Option 1 seems the simplest. However, it poses challenges for employers to prepare and adjust payroll runs for new hires, terminations or compensation changes, as well as collecting timecards or calculating overtime before processing payroll for each period in real time. Options 2 and 3 still comply with the law while giving employers more time to perform the processing work before payday.

Employers on a biweekly payroll schedule tend to pay their staff every other Friday — either for the past two weeks of work ending that Friday, or for the two weeks of work ending on the previous Friday. Again, opting to pay hourly nonexempt staff one week in arrears can avoid unnecessarily tight turnaround deadlines on payroll data processing. In other words, employees' work for the two weeks ending this Friday is typically paid next Friday. That gives the employer time to review and approve all employee timecards and enter the data into the payroll system before the Tuesday or Wednesday deadline for processing to get employees paid by the following Friday.

Some employers estimate their employees' working hours for the last few days of a pay period and process the payroll run in advance. That approach puts money in each employee's pocket sooner. But it also creates extra work for the employer, not to mention the possibility of paying employees more than they have actually earned in the current pay period. That's why most employers avoid this option.

Is There Anything Else to Consider?
Although the basics of payroll compliance are pretty standard nationwide, there are important differences from state to state regarding how promptly and how often employees must be paid as well as conditions for final pay of terminated employees and other considerations. A host of regulations covering overtime pay also vary from state to state.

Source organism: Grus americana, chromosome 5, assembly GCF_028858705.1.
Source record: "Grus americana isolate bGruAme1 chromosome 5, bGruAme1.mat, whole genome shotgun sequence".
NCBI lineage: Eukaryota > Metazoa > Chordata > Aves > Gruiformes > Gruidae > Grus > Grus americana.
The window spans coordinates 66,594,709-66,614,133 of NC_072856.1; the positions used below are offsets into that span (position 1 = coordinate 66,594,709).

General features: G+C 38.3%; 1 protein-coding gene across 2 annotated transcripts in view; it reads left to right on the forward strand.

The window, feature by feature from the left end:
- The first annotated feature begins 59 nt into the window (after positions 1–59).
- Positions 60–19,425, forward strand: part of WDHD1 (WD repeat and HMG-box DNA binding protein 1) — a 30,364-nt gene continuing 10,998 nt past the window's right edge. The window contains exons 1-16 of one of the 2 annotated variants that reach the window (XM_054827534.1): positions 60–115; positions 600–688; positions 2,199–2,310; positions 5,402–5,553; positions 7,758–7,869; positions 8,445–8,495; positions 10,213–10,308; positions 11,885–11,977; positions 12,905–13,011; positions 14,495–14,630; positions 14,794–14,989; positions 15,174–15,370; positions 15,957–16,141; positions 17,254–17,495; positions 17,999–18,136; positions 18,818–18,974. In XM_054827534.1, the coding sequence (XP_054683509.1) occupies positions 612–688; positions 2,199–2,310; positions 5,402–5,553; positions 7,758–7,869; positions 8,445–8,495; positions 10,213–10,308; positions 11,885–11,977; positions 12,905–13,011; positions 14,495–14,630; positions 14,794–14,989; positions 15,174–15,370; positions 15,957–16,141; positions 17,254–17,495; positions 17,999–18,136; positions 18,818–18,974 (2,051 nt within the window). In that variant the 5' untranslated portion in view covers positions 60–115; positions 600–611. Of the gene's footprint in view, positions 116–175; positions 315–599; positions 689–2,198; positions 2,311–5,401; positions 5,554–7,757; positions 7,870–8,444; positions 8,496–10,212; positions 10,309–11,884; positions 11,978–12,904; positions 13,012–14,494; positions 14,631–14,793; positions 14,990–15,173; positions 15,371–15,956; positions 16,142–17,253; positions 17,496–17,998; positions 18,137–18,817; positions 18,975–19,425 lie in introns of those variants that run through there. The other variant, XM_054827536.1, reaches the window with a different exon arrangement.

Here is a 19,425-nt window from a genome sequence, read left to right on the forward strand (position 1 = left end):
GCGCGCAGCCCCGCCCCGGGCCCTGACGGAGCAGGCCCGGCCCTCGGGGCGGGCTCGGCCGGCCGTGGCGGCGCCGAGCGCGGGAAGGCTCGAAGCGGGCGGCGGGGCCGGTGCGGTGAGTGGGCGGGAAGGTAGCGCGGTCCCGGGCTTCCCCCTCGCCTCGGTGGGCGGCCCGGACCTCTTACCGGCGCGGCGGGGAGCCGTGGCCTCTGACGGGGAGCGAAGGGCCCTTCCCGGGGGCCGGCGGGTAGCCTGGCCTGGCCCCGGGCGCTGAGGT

California employers must also account for sick time and paid vacation time and are required to report that activity accurately each pay period on each employee's paystub. It might also make sense for a business to include expense reimbursements together with employee wage compensation through the same payroll processing cycle instead of having to issue separate reimbursement checks to each staff member who submits an expense report. This strategy can be more efficient. It also keeps all compensation information in one place on the employee's paystub and helps prevent employers from incorrectly issuing 1099 reports to their employees for reimbursed expense activity.

Depending on how and when your staff typically work, some industries have an opportunity to further optimize their payroll schedules by customizing the official start and end of their work weeks while also complying with all federal, state, and local employment laws.

With all of these things to think about, your best bet before contracting with a payroll services provider is to consult with your bookkeeping and controller services provider. They can refer you to the payroll services provider that's the best fit for your specific business and advise you on the different payroll date options you'll need to consider. They'll likely also be able to leverage their partner relationships to save you money too!

At Supporting Strategies, our experienced, U.S.-based professionals use secure, best-of-breed technology and a proven process to provide a full suite of bookkeeping and controller services. Are you ready to learn how you can move your business forward? Contact Supporting Strategies today.

Mark Wald

Author:

Mark Wald

Mark Wald, Managing Director, Supporting Strategies | Santa Monica, LA, and Ventura County, provides bookkeeping and controller services to growing businesses.